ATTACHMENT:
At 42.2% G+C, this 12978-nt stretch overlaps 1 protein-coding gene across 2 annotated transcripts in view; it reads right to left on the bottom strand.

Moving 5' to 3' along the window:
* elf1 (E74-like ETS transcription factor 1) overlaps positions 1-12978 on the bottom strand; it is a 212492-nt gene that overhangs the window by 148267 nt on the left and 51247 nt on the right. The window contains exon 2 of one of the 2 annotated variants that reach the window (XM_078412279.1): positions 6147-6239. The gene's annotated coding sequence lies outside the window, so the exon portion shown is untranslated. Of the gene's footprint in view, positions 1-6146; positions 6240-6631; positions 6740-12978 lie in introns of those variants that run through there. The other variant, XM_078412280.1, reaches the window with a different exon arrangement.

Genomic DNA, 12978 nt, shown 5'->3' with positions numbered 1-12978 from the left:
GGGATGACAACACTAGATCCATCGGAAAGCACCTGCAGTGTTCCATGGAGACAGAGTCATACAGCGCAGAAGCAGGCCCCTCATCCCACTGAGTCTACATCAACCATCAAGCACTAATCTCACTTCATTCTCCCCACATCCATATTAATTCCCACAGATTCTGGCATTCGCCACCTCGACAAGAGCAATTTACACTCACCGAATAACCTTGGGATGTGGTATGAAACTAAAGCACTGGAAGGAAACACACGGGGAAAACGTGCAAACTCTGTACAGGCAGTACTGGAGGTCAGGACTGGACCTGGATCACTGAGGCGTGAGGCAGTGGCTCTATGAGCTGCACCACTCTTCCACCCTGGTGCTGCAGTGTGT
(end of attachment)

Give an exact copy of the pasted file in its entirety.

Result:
At 42.2% G+C, this 12978-nt stretch overlaps 1 protein-coding gene across 2 annotated transcripts in view; it reads right to left on the bottom strand.

Moving 5' to 3' along the window:
* elf1 (E74-like ETS transcription factor 1) overlaps positions 1-12978 on the bottom strand; it is a 212492-nt gene that overhangs the window by 148267 nt on the left and 51247 nt on the right. The window contains exon 2 of one of the 2 annotated variants that reach the window (XM_078412279.1): positions 6147-6239. The gene's annotated coding sequence lies outside the window, so the exon portion shown is untranslated. Of the gene's footprint in view, positions 1-6146; positions 6240-6631; positions 6740-12978 lie in introns of those variants that run through there. The other variant, XM_078412280.1, reaches the window with a different exon arrangement.

Genomic DNA, 12978 nt, shown 5'->3' with positions numbered 1-12978 from the left:
GGGATGACAACACTAGATCCATCGGAAAGCACCTGCAGTGTTCCATGGAGACAGAGTCATACAGCGCAGAAGCAGGCCCCTCATCCCACTGAGTCTACATCAACCATCAAGCACTAATCTCACTTCATTCTCCCCACATCCATATTAATTCCCACAGATTCTGGCATTCGCCACCTCGACAAGAGCAATTTACACTCACCGAATAACCTTGGGATGTGGTATGAAACTAAAGCACTGGAAGGAAACACACGGGGAAAACGTGCAAACTCTGTACAGGCAGTACTGGAGGTCAGGACTGGACCTGGATCACTGAGGCGTGAGGCAGTGGCTCTATGAGCTGCACCACTCTTCCACCCTGGTGCTGCAGTGTGT